7 tell-tale signs of fake DevOps

There’s no doubt that DevOps has helped many IT organizations achieve their goal of delivering applications and services faster and better than traditional software development processes. Unfortunately, while some IT leaders do a fine job of trumpeting DevOps’ benefits, their teams are headed in the wrong direction, embracing half-baked or completely wrong tools and practices.

It’s the CIOs responsibility to ensure that development teams aren’t intentionally or unintentionally straying off the DevOps path. Here are the seven warning signs that will alert you to the possible presence of fake DevOps in your organization.

1. Placing DevOps in a silo

The first sign of a fake DevOps implementation can be easily detected simply by viewing an organization chart. “If you find DevOps in its own silo, separate from engineering and operations, that’s an initial sign that your DevOps accountability isn’t there,” says Fernando Cuadra, a principal consultant with technology research and advisory firm ISG. “By creating a separate DevOps team, the CIO has essentially added another layer of complexity, another silo, and another hand-off to manage.”

The organization chart should reflect a design that allows teams to solve problems holistically across all relevant areas. “Opt for building cross-functional teams end-to-end from design to operations,” Cuadra advises. “DevOps is not about pipelines and CI/CD; it’s about owning your value delivery with minimal friction across the enterprise.”

DevOps is only a tool in what should be a much larger conversation around the human side of technology, Cuadra observes. “It requires a deep understanding of the core building blocks of high-performing teams, and how CIOs can refresh their perception of what highly functioning teams look like.”

2. Focusing on tools over people

An organization that hyper-focuses on a tool- and technology-centric DevOps culture, rather than on people and processes, is 180 degrees out of sync. “It’s crucial to assess current business practices and needs,” says Mohan Kumar, senior architect at TEKsystems, an IT service management firm.

Kumar recommends prioritizing teams. “Instill DevOps culture into communication, collaboration, feedback collection, and analysis,” he suggests. “An experiment-friendly environment that allows developers to fail fast, recover fast, and learn faster builds a blame-free culture within the organization.” Kumar also suggests nurturing a stream of creative ideas by tapping into teams’ collective intelligence.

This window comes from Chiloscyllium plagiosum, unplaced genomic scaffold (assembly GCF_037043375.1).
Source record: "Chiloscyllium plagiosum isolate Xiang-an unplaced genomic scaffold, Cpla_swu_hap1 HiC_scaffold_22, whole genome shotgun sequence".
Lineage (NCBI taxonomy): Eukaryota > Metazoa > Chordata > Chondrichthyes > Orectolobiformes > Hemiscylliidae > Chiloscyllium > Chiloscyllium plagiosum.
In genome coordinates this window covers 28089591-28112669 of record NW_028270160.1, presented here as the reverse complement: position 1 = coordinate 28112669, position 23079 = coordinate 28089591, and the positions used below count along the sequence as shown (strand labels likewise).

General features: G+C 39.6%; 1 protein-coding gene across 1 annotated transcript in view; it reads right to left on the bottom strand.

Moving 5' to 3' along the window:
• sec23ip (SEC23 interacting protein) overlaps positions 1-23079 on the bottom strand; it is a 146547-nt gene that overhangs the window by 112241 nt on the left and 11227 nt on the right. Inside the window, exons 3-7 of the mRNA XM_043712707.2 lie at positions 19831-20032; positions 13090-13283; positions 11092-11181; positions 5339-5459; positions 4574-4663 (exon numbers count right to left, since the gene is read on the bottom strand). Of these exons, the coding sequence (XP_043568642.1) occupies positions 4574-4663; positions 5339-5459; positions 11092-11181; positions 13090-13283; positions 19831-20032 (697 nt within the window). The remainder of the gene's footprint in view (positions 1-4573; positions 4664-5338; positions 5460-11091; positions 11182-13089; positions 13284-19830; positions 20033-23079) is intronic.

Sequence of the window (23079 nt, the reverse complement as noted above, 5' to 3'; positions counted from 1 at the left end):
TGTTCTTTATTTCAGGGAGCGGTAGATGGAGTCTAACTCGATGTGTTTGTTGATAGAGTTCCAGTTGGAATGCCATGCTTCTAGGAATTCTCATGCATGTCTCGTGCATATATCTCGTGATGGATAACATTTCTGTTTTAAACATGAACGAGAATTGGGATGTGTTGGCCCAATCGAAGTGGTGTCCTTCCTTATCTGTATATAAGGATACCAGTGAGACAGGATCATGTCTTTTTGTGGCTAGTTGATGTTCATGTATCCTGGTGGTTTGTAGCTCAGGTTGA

DevOps adoption is an iterative process, so the CIO should begin by evaluating the development team’s current state and then gradually building a strategy of continuous improvement involving people, processes, and tools that can evolve along with future needs and developments. “Ultimately, creativity is a muscle that must be exercised continuously to grow,” Kumar observes.

3. Too little automation

Fake DevOps can occur when team leaders lack an automation mindset, particularly the ability to invest the time and resources necessary to build a strong architecture with automated code delivery.

Before moving forward with an automation initiative, carefully consider development needs, existing contracts, and current project teams. “See if the organization’s skills are at the level where you can automate infrastructure,” says Ian Fogarty, managing director of technology and operations at consulting firm Accenture Federal Services.

Automation can be a double-edged sword, however. Kumar observes that it’s all too easy to unintentionally switch from flawed manual processes to flawed automated processes. He advises resisting the urge to automate as much as possible. Instead, automate as much as is reasonable. The ultimate goal, Kumar notes, should be to turn software releases into a repeatable and reliable automated deployment process.

4. Haphazard automation

Although automation is highly beneficial, many organizations jump into DevOps automation without sufficient analysis and planning. “We have seen organizations that prioritize automation without considering other aspects, including governance, people, process, and technology,” says Aaron Oh, managing director of DevSecOps at Deloitte Risk & Financial Advisory. Such organizations typically end up wasting significant amounts of time revisiting and fixing automation work.